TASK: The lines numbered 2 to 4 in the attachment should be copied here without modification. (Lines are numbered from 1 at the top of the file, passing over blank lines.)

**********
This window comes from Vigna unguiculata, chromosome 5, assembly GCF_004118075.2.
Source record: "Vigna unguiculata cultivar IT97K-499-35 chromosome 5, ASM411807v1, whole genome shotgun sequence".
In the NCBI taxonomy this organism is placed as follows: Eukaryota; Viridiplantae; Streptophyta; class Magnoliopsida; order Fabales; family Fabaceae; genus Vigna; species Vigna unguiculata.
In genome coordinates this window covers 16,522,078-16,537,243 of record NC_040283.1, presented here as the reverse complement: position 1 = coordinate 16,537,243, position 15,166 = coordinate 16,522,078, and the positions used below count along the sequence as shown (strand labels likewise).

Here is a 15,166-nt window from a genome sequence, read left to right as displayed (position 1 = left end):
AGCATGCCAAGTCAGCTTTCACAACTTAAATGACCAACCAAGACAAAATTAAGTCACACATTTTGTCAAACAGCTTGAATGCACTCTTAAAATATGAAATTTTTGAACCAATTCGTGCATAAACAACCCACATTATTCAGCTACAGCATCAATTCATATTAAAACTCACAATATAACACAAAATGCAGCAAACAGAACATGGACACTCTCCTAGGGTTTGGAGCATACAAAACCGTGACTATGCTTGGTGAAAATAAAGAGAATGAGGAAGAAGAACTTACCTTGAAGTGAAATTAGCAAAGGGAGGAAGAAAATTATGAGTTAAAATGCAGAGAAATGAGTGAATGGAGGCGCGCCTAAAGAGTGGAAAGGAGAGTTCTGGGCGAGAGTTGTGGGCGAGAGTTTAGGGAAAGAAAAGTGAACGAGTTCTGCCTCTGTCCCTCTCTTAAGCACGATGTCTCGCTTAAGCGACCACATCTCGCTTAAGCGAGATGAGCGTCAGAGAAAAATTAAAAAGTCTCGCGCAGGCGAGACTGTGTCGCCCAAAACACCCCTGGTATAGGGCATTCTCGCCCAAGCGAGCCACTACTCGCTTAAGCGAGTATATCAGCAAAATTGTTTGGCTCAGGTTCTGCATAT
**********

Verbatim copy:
Source record: "Vigna unguiculata cultivar IT97K-499-35 chromosome 5, ASM411807v1, whole genome shotgun sequence".
In the NCBI taxonomy this organism is placed as follows: Eukaryota; Viridiplantae; Streptophyta; class Magnoliopsida; order Fabales; family Fabaceae; genus Vigna; species Vigna unguiculata.
In genome coordinates this window covers 16,522,078-16,537,243 of record NC_040283.1, presented here as the reverse complement: position 1 = coordinate 16,537,243, position 15,166 = coordinate 16,522,078, and the positions used below count along the sequence as shown (strand labels likewise).